By Marlena Hartz : CNJ staff writer
Thirty years after UFOs were reportedly sighted hovering over Clovis skies, another photograph of the event has surfaced.
A UFO researcher said this week he has a photo — albeit fuzzy — of a tubular shaped craft that danced above Clovis on Jan. 21, 1976.
Canadian resident Brian Vike said he obtained the photo about a week ago from a former Eastern New Mexico University journalism student.
Vike would not reveal the identity of that photographer, but said his source was threatened in 2004 after discussing the events on a radio talk show.
“His attitude now is ‘people need to know.’ And ‘if anything happens to my family, people definitely need to know,’” Vike said.
Vike plans to post the photograph on his Web site, www.hbccufo.org. He is also searching for more eyewitness accounts of the events.
“I want to try to figure out what these people are seeing,” said Vike, who said he has investigated scores of reports of UFO sightings.
“We don’t have the answer: Is there life out there?”
Another photo of a UFO sighted in Clovis that same week appeared in the Jan. 23 edition of the Clovis News Journal. That photo, which shows a lightning-like streak in the sky in the shape of a telephone receiver, was taken by amateur astronomer Steve Muscato.
Muscato, who now lives in Las Vegas, Nev., remembers the reported sightings caused quite a stir.
“I received dozen of calls from all over the country,” said Muscato, who took the photograph through a window from the top floor of the Clovis Hotel.
“I honestly thought it was Saturn,” recalled Muscato, who was a high school senior at the time. Muscato said he checked with a noted astronomer, who told him Saturn would not have been visible at that time.
To this day Muscato’s not sure what he saw that night.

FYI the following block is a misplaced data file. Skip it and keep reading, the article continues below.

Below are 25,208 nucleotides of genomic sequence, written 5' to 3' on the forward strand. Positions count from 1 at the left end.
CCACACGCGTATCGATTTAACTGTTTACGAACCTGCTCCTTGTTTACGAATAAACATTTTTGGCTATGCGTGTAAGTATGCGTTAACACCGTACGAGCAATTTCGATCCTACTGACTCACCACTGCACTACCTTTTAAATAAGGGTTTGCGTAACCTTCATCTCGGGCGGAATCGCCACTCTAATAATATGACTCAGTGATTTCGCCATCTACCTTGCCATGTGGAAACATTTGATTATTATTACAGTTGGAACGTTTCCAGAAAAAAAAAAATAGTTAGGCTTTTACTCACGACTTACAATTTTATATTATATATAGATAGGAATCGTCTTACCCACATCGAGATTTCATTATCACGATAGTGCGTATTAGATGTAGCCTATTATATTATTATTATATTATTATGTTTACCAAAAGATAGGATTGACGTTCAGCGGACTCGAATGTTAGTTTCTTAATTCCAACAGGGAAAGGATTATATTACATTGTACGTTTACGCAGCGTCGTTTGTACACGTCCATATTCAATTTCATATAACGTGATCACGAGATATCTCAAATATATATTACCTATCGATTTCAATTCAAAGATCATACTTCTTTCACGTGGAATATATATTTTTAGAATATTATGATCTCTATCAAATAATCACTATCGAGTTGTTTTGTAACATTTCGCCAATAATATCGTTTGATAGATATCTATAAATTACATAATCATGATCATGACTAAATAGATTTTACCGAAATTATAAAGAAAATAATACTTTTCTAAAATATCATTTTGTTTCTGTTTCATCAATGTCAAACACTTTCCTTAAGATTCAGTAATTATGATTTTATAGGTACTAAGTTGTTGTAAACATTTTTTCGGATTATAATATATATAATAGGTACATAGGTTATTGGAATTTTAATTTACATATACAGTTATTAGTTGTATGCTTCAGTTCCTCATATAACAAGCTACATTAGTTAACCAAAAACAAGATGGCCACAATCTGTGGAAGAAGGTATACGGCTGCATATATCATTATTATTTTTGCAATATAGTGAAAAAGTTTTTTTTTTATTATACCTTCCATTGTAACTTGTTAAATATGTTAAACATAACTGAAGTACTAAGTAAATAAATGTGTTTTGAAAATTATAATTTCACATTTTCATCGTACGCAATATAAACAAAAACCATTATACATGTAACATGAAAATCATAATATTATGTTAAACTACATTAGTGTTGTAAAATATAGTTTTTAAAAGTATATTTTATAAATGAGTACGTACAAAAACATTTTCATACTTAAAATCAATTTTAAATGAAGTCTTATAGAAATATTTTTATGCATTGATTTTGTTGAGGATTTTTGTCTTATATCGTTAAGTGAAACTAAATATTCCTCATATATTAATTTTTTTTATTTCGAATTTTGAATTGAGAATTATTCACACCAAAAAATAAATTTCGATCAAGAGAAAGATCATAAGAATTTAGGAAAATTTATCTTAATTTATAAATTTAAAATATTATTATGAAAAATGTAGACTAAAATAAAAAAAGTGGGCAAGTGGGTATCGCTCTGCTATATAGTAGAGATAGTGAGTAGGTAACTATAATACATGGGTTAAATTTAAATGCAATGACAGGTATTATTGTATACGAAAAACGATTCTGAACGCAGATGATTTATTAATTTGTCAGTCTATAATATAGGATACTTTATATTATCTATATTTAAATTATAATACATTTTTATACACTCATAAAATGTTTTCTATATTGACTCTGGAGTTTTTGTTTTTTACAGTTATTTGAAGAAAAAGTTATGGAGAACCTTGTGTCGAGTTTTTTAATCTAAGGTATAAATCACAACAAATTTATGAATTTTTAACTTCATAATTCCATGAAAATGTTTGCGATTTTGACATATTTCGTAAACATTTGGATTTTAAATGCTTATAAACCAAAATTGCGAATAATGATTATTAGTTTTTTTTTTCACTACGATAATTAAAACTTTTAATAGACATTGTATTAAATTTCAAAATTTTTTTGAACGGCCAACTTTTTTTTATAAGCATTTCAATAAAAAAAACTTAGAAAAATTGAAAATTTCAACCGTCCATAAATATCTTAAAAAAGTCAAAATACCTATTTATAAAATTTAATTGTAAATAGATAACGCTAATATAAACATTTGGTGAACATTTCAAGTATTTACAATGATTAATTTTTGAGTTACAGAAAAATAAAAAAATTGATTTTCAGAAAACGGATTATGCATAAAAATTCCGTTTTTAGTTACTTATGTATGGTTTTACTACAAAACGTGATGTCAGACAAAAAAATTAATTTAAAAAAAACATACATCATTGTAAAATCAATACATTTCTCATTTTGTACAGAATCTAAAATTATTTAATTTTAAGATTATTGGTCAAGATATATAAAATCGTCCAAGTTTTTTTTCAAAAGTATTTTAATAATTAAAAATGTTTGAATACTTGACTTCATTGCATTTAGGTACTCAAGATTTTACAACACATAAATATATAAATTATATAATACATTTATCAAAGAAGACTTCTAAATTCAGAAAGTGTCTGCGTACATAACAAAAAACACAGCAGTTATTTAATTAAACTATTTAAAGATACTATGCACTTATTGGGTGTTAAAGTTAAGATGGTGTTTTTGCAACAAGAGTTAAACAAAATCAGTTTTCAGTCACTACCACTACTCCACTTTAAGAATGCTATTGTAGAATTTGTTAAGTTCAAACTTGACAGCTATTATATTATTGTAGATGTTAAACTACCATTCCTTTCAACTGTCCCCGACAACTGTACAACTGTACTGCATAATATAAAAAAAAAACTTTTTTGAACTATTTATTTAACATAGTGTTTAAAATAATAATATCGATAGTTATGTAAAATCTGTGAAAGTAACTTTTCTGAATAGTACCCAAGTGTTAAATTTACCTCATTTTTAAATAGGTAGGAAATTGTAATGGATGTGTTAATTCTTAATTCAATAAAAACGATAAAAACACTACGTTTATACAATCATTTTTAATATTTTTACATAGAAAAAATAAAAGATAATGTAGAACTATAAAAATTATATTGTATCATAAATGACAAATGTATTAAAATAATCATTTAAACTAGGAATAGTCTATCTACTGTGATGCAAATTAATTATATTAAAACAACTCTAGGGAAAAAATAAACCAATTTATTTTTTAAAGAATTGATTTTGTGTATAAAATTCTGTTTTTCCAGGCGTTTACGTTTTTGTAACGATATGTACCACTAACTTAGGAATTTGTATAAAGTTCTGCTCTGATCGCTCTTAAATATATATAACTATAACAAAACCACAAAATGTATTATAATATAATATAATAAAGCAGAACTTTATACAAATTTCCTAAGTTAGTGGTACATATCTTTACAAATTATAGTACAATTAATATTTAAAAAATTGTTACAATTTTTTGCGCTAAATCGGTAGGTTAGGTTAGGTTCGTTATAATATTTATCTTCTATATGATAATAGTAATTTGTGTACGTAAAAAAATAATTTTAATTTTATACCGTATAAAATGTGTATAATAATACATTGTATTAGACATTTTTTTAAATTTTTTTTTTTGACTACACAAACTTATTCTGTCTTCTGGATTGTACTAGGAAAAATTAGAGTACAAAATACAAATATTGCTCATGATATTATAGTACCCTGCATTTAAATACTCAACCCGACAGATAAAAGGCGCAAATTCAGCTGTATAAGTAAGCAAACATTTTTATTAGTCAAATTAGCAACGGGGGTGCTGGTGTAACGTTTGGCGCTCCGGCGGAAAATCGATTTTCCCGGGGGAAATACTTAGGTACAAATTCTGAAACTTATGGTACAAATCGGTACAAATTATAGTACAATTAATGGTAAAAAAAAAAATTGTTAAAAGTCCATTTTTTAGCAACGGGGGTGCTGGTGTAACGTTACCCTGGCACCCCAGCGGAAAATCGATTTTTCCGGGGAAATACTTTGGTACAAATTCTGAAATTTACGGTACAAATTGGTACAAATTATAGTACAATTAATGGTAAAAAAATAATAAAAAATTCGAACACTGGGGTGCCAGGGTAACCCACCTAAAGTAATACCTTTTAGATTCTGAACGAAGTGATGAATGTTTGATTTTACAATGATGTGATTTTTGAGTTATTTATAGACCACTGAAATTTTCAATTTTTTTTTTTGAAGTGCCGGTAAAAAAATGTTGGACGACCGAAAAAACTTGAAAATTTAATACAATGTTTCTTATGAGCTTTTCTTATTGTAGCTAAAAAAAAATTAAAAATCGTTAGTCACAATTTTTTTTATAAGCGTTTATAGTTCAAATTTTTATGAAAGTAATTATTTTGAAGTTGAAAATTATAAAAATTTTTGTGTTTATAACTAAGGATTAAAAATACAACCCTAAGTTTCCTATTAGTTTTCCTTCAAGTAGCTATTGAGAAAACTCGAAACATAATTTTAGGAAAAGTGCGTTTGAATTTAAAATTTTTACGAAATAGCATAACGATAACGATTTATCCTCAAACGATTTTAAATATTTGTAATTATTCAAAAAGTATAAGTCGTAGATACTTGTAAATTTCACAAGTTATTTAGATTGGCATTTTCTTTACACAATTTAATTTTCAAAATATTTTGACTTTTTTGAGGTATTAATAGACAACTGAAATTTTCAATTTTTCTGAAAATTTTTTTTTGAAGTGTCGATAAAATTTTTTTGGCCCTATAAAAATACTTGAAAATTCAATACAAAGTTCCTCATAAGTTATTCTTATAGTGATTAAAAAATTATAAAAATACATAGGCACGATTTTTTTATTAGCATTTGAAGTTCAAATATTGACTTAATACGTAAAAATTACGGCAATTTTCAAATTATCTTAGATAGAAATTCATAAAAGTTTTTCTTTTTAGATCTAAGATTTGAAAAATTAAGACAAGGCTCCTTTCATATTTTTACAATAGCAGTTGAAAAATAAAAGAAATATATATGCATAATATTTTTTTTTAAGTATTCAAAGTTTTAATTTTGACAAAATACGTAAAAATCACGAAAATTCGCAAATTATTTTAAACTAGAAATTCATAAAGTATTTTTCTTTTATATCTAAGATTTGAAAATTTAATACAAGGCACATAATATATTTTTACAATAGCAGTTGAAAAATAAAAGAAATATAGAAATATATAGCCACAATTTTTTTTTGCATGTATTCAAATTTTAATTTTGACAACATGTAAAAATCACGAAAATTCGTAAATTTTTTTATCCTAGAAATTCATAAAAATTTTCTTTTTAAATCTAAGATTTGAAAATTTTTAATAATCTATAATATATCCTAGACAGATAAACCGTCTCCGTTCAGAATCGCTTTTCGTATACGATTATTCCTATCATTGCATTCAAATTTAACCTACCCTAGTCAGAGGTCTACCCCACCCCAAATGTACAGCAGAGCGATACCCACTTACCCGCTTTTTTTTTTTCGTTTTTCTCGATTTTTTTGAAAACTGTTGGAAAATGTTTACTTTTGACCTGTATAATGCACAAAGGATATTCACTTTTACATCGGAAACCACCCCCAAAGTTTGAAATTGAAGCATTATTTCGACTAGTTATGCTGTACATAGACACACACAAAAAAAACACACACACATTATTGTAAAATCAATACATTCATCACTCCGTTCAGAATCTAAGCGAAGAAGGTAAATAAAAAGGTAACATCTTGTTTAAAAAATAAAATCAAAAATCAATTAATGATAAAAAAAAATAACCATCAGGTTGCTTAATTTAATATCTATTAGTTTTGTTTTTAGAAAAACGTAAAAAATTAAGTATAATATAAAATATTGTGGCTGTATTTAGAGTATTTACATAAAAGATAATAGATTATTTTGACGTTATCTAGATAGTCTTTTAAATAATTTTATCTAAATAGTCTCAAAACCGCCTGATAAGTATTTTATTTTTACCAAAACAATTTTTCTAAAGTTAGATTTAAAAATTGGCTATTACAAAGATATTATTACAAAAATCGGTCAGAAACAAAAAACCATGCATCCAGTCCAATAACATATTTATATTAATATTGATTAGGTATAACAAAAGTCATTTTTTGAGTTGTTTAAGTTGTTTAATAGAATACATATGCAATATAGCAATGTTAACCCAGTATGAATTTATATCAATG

“I remember him coming home all excited,” said Frank Muscato, Steve’s father, who then owned a doughnut store at 14th and Mitchell. “The only thing I was concerned about was whether (the UFOs) wanted carry-out doughnuts.”
The elder Muscato said the buzz in town lasted awhile.
“Everybody was excited about it,” Muscato said. “All the major networks were in town and they were all on the top of Hotel Clovis.”
A document from the National Military Command Center confirms UFO sightings on Jan. 21, 1976, but does not offer an explanation as to the origin of the crafts.
“Two UFOs are reported near the flight line at Cannon AFB, New Mexico,” the document reads. “Security Police observing them reported the UFOs to be 25 yards in diameter, gold or silver in color with a blue light on top, a hole in the middle, and red light on bottom.”
The Military Command document on Cannon is lumped in with 11 other declassified, military reports of UFO sightings which occurred across the nation near military installations, and in Iran, from 1975 and 1976.
Following the Jan. 21 UFO sightings in Clovis, other strange events were reported in the area, according to the CNJ.
UFO sightings continued in Clovis for the next two days, according to CNJ archives. On Jan. 22, 1976, the strange objects zipped around Cannon F-111s that were sent into the air to investigate them, according to testimony that appears on Vike’s Web site. The objects darted out of the reach of the jets, cutting through the air at 90-degree angles, and racing at phenomenal speeds, the Web site reads.
A CNJ staff writer reported seeing 23 UFOs, sliding in and out of complex formations, the next night.
Also, an unexplained circle was burned into the ground of a New Mexico ranch and a cylindrical object of unknown origin was discovered in the grass in the days following the initial UFO sightings, according to CNJ archives.
Several UFO investigative teams, including Project Starlight International, swarmed into Clovis after the sightings, according to CNJ archives. But most concluded that the sightings were likely a result of a weather inversion, or some other weather phenomenon. One suggested they could have been glimpses of a planet.
Clovis resident John Fondrick was a senior in high school when the UFOs were sighted and a series of articles on the events appeared in the CNJ. He said he doesn’t recall seeing the mysterious crafts. He and his friends attempted numerous sky vigils atop Hotel Clovis, but were always intercepted by police, he said.
At the time of the alleged sightings, Clovis resident Bill Gaedke was an advisor to the commander of the 27th Fighter Wing. He spent six years stationed at the base and retired in 1979 as a chief master sergeant, he said.
“I didn’t hear anything about (the UFOs). I vaguely recall something about the crop circles, but I couldn’t relate the details,” he said.
The deputy chief of Cannon Public Affairs, 1st Lt. James Nichols, said the base could provide “no information” on the UFO sightings of 1976, or on whether or not there have been subsequent UFO sightings around Cannon since.
Several other longtime area residents contacted for the story said they were either unaware of the reports or had no first hand knowledge.